Today we’re introducing twelve families of Office Fonts, all of them available for purchase and download. Some coordinate with our best-known typefaces (which serve the world’s best-known brands), Office Fonts for Gotham, Archer, Whitney and Sentinel. We’re also introducing Office Fonts for some of our newest releases, including this year’s Whitney Narrow and Operator.
I own Whitney Pro and Operator Mono. It’s mildly irritating that there are now Office versions of them.
Xcode 8 introduces new Editor Extension functionality that allows you to customise your coding experience. Given that Xcode 8 is still in beta I haven’t seen or tested any third party extensions just yet. However, in amongst all the new feature blurb something caught my attention:
Auto-generate Quick Help documentation
For the last few years I’ve been using the excellent VVDocumenter to assist in generating the Quick Help text, but as of Xcode 8, it’s been sherlocked.
How do you use the new in-built Quick Help text generation functionality? Simply click on the function you wish to add documentation to and then use the following key combination option + command + /, as seen in the below example.
iOS 10 implements a 3D Touch Share option on the home screen for all applications.
The problem with the Share option is that the intent is not clear: what are you actually sharing? A link to the app? The app itself? Some app content? This seems like a way to shoehorn 3D Touch onto all apps on the home screen.
Xcode 8 promises to bring many improvements to Core Data, however, it seems to be having an issue in that it stops working pretty quickly even after several reinstalls.
My issue is that Xcode generates new NSManagedObject’s and then can’t find them in the build process. Instead, I see the following error:
<unknown>:0: error: no such file or directory: '~/Library/Developer/Xcode/DerivedData/Project-ehewnupfwfyaezbdvoohlbtmspad/Build/
Interestingly, the file the error is referring to — .Country+CoreDataClass.swift — exists in the folder above without the leading .. I’ve filed Radar 27151410.
Yesterday I released v1.1 of The FFI List and with it, I’m trying a new business model. The app is now free and from July onwards new FFI List downloads will be accessible through an auto-renewing subscription.1
I intend to keep this going for six months and then review the uptake.
We’re introducing exciting new capabilities and tools designed to help grow your app’s business and engage with new and existing customers on the App Store.
Search Ads is an efficient and easy way for you to promote your app directly within the U.S. App Store search results, helping customers discover or reengage with your app, while respecting their privacy. Starting this summer, you’ll be able to participate in the Search Ads beta and see the ads in action.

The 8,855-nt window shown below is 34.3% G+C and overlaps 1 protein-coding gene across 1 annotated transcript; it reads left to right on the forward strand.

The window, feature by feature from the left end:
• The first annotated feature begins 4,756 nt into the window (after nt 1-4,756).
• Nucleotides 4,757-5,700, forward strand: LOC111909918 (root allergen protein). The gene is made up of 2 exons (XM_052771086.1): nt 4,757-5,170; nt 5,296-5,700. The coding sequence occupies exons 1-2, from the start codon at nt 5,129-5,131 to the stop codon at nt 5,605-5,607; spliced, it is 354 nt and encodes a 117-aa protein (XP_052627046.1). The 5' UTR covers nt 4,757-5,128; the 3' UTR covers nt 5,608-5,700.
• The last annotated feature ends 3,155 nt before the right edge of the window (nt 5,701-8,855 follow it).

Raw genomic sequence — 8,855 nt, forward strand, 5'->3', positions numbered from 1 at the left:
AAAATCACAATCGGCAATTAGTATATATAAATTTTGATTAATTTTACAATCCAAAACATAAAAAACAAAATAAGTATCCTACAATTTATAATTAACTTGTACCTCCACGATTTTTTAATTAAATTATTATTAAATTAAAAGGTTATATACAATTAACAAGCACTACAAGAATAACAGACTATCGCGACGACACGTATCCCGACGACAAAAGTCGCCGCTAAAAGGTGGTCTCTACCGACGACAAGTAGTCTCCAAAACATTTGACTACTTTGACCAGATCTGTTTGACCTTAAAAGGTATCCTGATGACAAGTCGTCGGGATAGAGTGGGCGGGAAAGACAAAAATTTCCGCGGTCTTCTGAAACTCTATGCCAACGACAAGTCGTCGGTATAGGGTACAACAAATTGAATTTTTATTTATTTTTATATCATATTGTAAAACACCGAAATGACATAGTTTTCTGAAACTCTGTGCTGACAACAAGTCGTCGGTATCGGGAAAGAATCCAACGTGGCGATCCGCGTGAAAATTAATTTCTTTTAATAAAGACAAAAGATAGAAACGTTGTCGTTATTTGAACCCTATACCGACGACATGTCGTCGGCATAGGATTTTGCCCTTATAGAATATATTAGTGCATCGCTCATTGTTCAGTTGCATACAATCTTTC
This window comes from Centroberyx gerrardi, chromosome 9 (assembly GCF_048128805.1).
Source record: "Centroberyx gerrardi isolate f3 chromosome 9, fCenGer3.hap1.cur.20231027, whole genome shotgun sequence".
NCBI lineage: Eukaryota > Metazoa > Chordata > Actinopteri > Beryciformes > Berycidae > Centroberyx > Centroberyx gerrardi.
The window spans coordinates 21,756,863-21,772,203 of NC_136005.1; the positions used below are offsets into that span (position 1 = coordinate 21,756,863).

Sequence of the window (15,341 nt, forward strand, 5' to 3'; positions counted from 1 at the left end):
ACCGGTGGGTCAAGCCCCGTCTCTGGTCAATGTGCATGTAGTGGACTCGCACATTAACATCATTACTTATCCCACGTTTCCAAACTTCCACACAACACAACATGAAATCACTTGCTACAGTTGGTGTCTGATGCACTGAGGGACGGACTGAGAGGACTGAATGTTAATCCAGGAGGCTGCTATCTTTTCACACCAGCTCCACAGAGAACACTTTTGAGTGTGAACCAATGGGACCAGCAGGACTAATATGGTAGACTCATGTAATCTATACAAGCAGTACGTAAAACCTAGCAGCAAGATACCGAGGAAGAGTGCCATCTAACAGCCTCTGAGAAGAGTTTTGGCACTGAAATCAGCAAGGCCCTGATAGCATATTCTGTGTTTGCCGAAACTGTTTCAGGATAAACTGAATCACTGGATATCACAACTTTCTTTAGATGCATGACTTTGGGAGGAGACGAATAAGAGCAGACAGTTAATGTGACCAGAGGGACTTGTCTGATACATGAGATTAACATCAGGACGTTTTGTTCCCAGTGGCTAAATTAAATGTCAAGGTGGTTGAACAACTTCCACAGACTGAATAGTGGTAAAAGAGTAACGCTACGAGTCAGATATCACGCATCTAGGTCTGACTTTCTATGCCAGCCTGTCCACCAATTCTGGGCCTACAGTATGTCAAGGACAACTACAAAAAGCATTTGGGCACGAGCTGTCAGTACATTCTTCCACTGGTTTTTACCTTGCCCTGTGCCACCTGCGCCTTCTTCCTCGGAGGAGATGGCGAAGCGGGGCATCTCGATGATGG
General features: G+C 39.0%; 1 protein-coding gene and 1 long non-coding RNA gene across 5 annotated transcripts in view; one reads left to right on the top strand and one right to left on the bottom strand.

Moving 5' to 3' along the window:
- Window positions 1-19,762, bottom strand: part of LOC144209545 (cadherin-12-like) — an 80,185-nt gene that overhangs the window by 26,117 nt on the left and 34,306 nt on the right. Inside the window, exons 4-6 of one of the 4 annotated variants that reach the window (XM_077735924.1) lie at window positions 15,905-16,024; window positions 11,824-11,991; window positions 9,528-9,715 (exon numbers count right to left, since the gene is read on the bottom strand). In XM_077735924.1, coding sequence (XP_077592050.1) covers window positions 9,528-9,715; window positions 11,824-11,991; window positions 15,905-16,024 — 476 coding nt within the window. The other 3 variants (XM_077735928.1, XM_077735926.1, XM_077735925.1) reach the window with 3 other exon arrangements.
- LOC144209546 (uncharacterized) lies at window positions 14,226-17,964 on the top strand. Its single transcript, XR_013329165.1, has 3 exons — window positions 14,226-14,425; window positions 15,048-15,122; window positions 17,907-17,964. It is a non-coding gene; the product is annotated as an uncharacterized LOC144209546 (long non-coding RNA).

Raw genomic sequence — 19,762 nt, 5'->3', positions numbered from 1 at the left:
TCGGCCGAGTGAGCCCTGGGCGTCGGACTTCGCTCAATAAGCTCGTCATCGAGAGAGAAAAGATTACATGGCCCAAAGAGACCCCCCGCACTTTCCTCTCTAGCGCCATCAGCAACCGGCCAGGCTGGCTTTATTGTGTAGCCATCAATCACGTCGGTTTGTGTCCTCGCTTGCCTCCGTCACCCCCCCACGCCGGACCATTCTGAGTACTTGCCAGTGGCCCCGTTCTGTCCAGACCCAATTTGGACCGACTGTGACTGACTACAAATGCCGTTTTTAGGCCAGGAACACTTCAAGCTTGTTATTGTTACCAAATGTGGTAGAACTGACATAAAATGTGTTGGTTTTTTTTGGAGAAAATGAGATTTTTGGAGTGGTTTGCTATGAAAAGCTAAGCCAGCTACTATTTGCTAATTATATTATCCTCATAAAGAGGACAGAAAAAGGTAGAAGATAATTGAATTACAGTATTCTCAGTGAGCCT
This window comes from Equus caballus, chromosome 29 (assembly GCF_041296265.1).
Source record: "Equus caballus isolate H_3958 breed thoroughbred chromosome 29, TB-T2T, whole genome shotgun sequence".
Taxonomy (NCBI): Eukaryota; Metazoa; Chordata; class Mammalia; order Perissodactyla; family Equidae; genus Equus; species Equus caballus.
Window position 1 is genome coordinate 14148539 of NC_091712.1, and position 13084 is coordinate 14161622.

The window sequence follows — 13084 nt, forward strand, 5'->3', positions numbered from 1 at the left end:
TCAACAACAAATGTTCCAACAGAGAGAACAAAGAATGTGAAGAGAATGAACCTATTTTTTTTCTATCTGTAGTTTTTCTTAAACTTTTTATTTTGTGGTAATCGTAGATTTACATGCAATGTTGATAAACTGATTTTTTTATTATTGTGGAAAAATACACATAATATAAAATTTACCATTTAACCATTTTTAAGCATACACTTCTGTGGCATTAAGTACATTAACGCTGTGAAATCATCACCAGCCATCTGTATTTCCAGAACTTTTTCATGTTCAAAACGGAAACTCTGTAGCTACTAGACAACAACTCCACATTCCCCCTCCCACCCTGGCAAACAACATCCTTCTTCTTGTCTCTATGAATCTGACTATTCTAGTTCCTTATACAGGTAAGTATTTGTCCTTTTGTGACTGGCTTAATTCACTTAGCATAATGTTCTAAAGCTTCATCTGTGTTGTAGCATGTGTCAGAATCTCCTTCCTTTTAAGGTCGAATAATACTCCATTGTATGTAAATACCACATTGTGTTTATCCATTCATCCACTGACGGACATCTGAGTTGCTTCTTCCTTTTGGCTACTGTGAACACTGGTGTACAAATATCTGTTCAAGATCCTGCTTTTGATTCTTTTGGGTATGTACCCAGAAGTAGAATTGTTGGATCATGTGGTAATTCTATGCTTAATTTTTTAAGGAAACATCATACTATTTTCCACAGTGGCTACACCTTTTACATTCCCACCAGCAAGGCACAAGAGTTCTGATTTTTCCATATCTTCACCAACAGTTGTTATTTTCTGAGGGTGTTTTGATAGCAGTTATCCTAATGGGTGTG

We’re opening auto-renewable subscriptions to all app tags including games, increasing developer revenue for eligible subscriptions after one year, providing greater pricing flexibility, and more.
Search Ads has been rumoured for a while and their implementation seems to be a fair to users from a privacy standpoint and to developers—both large and indie—from an ad pricing standpoint. Subscription changes open up the possibility of free trials—something developers have been demanding for a long, long time!
In addition, App Store review times have been cut to 48 hours in 90% of cases. I can vouch for this, one my apps was submitted on Saturday and was approved within a day.
In a scenario where your UIAlertController alerts only have .Default actions, how do you add emphasis to what should be considered the preferred action of the user? Prior to iOS 9, this wasn’t possible without using a .Cancel action type, or creating your UIAlertController-like class from scratch. Enter preferredAction.
Let’s look at an example:
letalert=UIAlertController(title:"Send Error",message:"Your email failed to send.",preferredStyle:.Alert)alert.addAction(UIAlertAction(title:"Try Again",style:.Default,handler:nil))alert.addAction(UIAlertAction(title:"Remind Me Later",style:.Default,handler:nil))alert.addAction(UIAlertAction(title:"Delete Draft",style:.Destructive,handler:nil))presentViewController(alert,animated:true,completion:nil)
The above code will present a UIAlertController as follows:
There is no obvious default action being highlighted to the user. To set a preferredAction, you just add this piece of code prior to presentViewController...:
alert.preferredAction=alert.actions// Remind Me Later is at index 1 in the actions array.
Voila! Emphasis has been added to what should be considered as the preferred action.
Update: SLComposable is available on Cocoapods: pod "SLComposable"
I’m in the process of rebuilding an old demo app I created three years ago for the Social framework. In that demo app I created individual instance methods for creating an SLComposeViewController with initial text, with initial text and an image, for each social network, and so on.
With the rebuild, I’ve gone about it a different way. I’ve created a protocol, SLComposable, which defines one method: